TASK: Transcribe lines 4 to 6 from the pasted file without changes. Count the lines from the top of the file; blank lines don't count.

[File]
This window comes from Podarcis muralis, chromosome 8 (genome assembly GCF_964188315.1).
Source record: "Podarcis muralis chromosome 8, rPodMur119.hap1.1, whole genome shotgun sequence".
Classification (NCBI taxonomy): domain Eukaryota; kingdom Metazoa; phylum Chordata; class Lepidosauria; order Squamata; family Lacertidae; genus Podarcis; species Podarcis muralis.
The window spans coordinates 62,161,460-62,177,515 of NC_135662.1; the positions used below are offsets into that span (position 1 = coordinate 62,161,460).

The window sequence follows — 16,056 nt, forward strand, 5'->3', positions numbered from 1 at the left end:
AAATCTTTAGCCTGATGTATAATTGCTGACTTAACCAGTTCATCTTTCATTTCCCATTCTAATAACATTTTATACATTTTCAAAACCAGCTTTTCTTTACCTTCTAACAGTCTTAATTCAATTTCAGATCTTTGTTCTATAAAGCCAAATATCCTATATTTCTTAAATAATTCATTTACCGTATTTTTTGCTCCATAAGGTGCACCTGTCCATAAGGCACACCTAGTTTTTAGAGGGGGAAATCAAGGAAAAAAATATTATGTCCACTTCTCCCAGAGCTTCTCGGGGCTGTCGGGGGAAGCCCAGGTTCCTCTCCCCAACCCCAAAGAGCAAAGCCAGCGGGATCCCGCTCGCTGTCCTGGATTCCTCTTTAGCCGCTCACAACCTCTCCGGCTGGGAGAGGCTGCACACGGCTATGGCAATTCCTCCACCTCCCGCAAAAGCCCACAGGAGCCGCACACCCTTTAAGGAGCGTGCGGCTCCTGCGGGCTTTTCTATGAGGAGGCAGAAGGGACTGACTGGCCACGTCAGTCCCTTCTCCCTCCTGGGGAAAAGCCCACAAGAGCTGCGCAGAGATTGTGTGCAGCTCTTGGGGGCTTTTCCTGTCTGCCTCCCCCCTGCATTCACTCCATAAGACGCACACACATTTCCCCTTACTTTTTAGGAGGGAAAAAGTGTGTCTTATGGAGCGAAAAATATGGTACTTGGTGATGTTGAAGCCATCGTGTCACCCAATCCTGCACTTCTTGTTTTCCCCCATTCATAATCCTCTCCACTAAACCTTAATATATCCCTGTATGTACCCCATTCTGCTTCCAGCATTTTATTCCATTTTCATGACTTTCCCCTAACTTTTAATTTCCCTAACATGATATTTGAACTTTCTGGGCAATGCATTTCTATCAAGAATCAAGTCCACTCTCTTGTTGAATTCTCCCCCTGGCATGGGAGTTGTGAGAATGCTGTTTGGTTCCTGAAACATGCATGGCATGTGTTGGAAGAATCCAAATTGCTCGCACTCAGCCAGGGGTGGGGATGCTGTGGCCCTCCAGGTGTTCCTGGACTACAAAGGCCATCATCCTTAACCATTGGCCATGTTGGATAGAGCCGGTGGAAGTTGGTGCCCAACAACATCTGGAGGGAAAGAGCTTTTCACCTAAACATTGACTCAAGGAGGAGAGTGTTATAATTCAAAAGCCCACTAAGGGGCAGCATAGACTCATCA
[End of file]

The window spans coordinates 62,161,460-62,177,515 of NC_135662.1; the positions used below are offsets into that span (position 1 = coordinate 62,161,460).

The window sequence follows — 16,056 nt, forward strand, 5'->3', positions numbered from 1 at the left end:
AAATCTTTAGCCTGATGTATAATTGCTGACTTAACCAGTTCATCTTTCATTTCCCATTCTAATAACATTTTATACATTTTCAAAACCAGCTTTTCTTTACCTTCTAACAGTCTTAATTCAATTTCAGATCTTTGTTCTATAAAGCCAAATATCCTATATTTCTTAAATAATTCATTTACCGTATTTTTTGCTCCATAAGGTGCACCTGTCCATAAGGCACACCTAGTTTTTAGAGGGGGAAATCAAGGAAAAAAATATTATGTCCACTTCTCCCAGAGCTTCTCGGGGCTGTCGGGGGAAGCCCAGGTTCCTCTCCCCAACCCCAAAGAGCAAAGCCAGCGGGATCCCGCTCGCTGTCCTGGATTCCTCTTTAGCCGCTCACAACCTCTCCGGCTGGGAGAGGCTGCACACGGCTATGGCAATTCCTCCACCTCCCGCAAAAGCCCACAGGAGCCGCACACCCTTTAAGGAGCGTGCGGCTCCTGCGGGCTTTTCTATGAGGAGGCAGAAGGGACTGACTGGCCACGTCAGTCCCTTCTCCCTCCTGGGGAAAAGCCCACAAGAGCTGCGCAGAGATTGTGTGCAGCTCTTGGGGGCTTTTCCTGTCTGCCTCCCCCCTGCATTCACTCCATAAGACGCACACACATTTCCCCTTACTTTTTAGGAGGGAAAAAGTGTGTCTTATGGAGCGAAAAATATGGTACTTGGTGATGTTGAAGCCATCGTGTCACCCAATCCTGCACTTCTTGTTTTCCCCCATTCATAATCCTCTCCACTAAACCTTAATATATCCCTGTATGTACCCCATTCTGCTTCCAGCATTTTATTCCATTTTCATGACTTTCCCCTAACTTTTAATTTCCCTAACATGATATTTGAACTTTCTGGGCAATGCATTTCTATCAAGAATCAAGTCCACTCTCTTGTTGAATTCTCCCCCTGGCATGGGAGTTGTGAGAATGCTGTTTGGTTCCTGAAACATGCATGGCATGTGTTGGAAGAATCCAAATTGCTCGCACTCAGCCAGGGGTGGGGATGCTGTGGCCCTCCAGGTGTTCCTGGACTACAAAGGCCATCATCCTTAACCATTGGCCATGTTGGATAGAGCCGGTGGAAGTTGGTGCCCAACAACATCTGGAGGGAAAGAGCTTTTCACCTAAACATTGACTCAAGGAGGAGAGTGTTATAATTCAAAAGCCCACTAAGGGGCAGCATAGACTCATCA